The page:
Media attention typically motivates employers to act quickly to remedy racial harassment to show the public that they take these issues seriously. An employer that acts promptly to correct the situation, in the face of this negative media attention, has an opportunity to foster a culture of tolerance, and potentially, to avoid liability for the harassment. However, when employers have knowledge of harassment and fail to act in the face of media coverage, their lack of concern for the victims of the harassment will be showcased for the public.
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Friedman & Houlding LLP has a multi-disciplinary approach to civil rights advocacy. We believe civil rights have never been won solely or even primarily in court. Public struggle is protected activity under civil rights statutes and the First Amendment, and the press coverage of employer discrimination may serve as the modern-day equivalent of the sit-in or other demonstration.NY-Post-7-15-13-McQueen-Ibela-thumb-467x348-68931-1-300x224

Employers often view the threat of a jury verdict, or the cost of a settlement, as a cost of doing business (often covered by insurance), and fail to correct the problem that caused the lawsuit. That is why our firm always issues a press release when we file a case, which usually results in newspaper and/or television coverage.

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My town has wonderful open-minded people and great schools. It’s, a lovely community. So, the fact that young, African-American woman, had to bring a lawsuit against a local restaurant for employment discrimination, tells you that racial discrimination can rear its ugly head anywhere.

Abby, who is African-American, and Becca, who is white, are friends. This took place when they were seniors in high school. Becca was leaving her position at the Japanese restaurant where she worked as the Greeter. She had promised her manager she would bring someone in to replace her. When she introduced Abby to her manager, he said he could not use her because she was black. Abby filed suit for race discrimination, represented by Friedman & Houlding LLP.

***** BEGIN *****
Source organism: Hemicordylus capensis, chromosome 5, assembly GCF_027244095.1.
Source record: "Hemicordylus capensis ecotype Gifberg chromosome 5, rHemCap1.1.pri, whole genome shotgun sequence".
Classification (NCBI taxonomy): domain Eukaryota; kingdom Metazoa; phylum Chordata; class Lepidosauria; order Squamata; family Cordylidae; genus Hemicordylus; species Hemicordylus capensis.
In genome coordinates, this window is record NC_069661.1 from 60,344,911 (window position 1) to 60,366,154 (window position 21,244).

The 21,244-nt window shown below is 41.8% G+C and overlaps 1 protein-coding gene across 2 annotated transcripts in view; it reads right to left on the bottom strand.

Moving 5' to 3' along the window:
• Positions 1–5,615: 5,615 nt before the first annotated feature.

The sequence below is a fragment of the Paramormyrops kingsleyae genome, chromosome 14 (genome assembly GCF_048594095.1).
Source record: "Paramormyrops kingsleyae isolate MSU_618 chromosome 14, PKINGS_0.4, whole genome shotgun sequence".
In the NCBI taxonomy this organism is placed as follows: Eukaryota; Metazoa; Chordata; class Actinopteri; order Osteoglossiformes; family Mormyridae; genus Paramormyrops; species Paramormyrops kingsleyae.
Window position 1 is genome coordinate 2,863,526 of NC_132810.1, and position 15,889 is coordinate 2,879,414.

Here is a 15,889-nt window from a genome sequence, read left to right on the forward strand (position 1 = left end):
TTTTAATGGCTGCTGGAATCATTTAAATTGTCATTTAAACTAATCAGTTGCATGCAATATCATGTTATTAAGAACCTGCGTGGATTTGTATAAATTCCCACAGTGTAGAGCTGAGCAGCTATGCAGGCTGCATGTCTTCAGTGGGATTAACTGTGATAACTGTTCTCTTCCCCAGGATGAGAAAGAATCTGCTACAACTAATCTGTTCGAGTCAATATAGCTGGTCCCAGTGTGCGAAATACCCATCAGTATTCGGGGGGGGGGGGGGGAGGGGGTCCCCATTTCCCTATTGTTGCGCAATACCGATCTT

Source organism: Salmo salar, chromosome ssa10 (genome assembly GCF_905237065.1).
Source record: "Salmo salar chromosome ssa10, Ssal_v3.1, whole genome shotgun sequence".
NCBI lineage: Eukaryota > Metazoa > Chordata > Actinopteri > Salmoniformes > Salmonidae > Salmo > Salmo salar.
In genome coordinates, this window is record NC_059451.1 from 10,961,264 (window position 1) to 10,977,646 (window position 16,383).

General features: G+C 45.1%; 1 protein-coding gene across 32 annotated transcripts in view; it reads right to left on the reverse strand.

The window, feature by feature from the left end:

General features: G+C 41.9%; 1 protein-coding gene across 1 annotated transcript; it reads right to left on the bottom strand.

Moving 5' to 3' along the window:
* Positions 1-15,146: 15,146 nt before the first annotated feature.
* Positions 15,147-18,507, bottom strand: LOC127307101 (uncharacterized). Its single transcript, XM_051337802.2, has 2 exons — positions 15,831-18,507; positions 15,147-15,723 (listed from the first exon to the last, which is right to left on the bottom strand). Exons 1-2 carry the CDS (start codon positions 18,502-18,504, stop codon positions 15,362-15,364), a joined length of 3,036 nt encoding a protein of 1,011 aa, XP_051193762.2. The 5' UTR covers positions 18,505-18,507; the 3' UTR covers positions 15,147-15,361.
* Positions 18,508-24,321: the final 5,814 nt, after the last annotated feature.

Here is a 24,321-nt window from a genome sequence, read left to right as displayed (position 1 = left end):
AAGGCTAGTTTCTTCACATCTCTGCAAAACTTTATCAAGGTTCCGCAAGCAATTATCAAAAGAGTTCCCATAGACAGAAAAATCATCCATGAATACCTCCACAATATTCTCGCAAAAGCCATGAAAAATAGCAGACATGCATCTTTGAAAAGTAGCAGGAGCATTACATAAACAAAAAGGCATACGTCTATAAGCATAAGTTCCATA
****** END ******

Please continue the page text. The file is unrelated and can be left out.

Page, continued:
17-small-page-1-thumb-525x726-55068-e1473176193892Page-2-thumb-149x202-27289At the same time she filed suit, the she organized a protest in front of the restaurant, which was reported in the press. Some of the signs carried by the protesters called for a boycott.

A civil rights lawsuit has received some assistance from the federal government. The United States Department of Justice has filed an amicus brief in a lawsuit brought by racial discrimination attorney Joshua Friedman on behalf of a group of Michigan high school students.

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We discussed a peer racial harassment case that we were taking to trial in late 2009. The case was against the Lenape Valley Regional Board of Education in Sussex County, New Jersey. It involved a multi-racial teen named “E.L.” who was subjected to racial slurs during his 13 months at Lenape Valley Regional High School. E.L.’s parents, Edward and Leeann Lee, claimed that even after the harassment was reported, the school did almost nothing to discipline the harassers or prevent future harassment. After E.L. was expelled from school for fighting with one harasser, his parents sued the school board for money damages, a finding that E.L. was expelled without due process, and a finding that the school board failed to remedy the racial harassment.

Since that time, the plaintiffs and defendants have reached a settlement.

Prior to the settlement, the defendants tried to have the case dismissed through a motion for summary judgment, however, the Court rejected their arguments, and ordered the case to trial.